Blind Justice

Americans are schizoid when it comes to lawyers. We profess to love hating them, yet to judge from the avalanche of legal thrillers clogging bookstores, we have no trouble accepting them as the heroic descendants of cowboys and private eyes. It’s not as though the attorney as champion is a completely new phenomenon: Erle Stanley Gardner’s Perry Mason enjoyed a long career, and the courtroom melodrama has been an entertainment staple for decades. But it was the phenomenal success of Scott Turow and John Grisham that revitalized the genre and opened the door for nearly anybody with a law degree, an I-can-do-that attitude, and a catchy title swiped from legalese or trial jargon to place a manuscript with an eager publisher. Here is how the big names in attorneys-at-fiction (other than Turow and Grisham, of course) stack up.

In Prejudicial Error, Bill Blum, a California administrative law judge, uses a mildly involving, though mostly predictable, homicide trial to showcase the by-his-bootstraps professional resurrection of an alcoholic attorney. If Blum’s fiction seems stolid, at least his plotting is credible. Not so William Bernhardt’s. A trial lawyer practicing in Tulsa, Bernhardt has been cranking out low-voltage paperback novels for several years, most of them featuring Ben Kincaid, a young attorney with a heart of gold. Blind Justice finds Kincaid defending a friend accused of killing a drug smuggler. From character motivation to courtroom proceedings, almost nothing rings true, and Bernhardt’s frequent attempts at humor are embarrassingly clunky. D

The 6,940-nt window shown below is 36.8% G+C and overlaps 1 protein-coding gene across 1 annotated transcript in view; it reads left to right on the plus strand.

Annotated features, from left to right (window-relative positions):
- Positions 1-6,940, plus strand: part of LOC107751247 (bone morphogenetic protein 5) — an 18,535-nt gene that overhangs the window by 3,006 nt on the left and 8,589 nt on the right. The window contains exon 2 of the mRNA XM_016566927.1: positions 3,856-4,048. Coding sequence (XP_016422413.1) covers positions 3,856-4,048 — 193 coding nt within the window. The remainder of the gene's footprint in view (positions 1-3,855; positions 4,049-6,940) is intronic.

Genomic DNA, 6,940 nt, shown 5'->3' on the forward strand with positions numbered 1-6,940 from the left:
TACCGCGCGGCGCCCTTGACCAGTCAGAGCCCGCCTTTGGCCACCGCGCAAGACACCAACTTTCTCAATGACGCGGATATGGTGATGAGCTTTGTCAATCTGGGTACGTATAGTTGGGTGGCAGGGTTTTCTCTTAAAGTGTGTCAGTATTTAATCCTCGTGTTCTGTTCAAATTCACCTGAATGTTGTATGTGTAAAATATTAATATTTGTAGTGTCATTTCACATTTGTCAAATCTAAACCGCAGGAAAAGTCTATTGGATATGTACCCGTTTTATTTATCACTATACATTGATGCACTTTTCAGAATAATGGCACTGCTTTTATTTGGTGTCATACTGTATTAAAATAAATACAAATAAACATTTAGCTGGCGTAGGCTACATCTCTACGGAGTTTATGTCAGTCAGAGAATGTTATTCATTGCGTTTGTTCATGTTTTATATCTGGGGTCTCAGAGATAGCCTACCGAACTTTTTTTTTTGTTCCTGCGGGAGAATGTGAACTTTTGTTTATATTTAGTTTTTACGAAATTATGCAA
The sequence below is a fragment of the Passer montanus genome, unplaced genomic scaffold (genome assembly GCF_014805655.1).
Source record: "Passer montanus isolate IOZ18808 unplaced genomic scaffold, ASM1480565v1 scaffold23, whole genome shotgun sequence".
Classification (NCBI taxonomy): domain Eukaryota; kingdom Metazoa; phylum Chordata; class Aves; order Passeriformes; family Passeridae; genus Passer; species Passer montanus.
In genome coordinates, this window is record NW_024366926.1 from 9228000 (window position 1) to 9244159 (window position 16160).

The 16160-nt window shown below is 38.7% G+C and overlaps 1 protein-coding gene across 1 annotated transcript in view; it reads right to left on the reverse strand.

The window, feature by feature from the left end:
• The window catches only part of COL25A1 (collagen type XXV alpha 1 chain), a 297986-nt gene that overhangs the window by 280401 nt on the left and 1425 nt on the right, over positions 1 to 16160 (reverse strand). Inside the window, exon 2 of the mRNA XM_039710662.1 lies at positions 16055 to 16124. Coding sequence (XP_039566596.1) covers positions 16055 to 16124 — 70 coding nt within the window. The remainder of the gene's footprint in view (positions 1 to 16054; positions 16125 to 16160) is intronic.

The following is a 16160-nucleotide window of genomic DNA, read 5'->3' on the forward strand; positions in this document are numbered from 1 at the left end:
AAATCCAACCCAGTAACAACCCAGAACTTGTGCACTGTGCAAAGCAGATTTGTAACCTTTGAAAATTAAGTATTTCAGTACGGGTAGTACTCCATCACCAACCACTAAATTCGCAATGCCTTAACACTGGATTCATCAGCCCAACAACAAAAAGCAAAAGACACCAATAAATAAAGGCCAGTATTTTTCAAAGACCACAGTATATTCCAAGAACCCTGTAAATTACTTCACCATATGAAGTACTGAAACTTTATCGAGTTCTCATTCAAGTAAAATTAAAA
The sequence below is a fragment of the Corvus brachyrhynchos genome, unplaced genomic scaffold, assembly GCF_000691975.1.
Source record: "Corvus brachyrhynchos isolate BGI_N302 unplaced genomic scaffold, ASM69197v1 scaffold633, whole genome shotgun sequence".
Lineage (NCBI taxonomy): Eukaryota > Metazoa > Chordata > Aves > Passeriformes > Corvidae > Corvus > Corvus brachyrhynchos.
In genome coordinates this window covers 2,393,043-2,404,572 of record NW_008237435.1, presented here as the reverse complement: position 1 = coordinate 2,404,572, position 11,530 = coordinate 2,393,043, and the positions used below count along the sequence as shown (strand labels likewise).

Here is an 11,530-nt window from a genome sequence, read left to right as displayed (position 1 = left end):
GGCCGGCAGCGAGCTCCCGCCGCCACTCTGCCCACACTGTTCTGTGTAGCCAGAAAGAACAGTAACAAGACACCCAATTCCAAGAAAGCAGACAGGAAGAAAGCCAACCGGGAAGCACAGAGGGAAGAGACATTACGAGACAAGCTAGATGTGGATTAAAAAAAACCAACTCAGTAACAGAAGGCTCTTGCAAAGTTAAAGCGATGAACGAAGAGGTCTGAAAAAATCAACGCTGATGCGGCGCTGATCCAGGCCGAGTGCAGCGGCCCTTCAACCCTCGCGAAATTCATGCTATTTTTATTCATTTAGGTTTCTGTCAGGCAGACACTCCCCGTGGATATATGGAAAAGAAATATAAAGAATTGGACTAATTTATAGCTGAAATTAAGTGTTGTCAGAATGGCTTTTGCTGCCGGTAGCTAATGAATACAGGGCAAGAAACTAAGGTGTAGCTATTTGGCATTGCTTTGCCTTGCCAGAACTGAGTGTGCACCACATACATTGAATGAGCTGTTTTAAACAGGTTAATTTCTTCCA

Blind Justice
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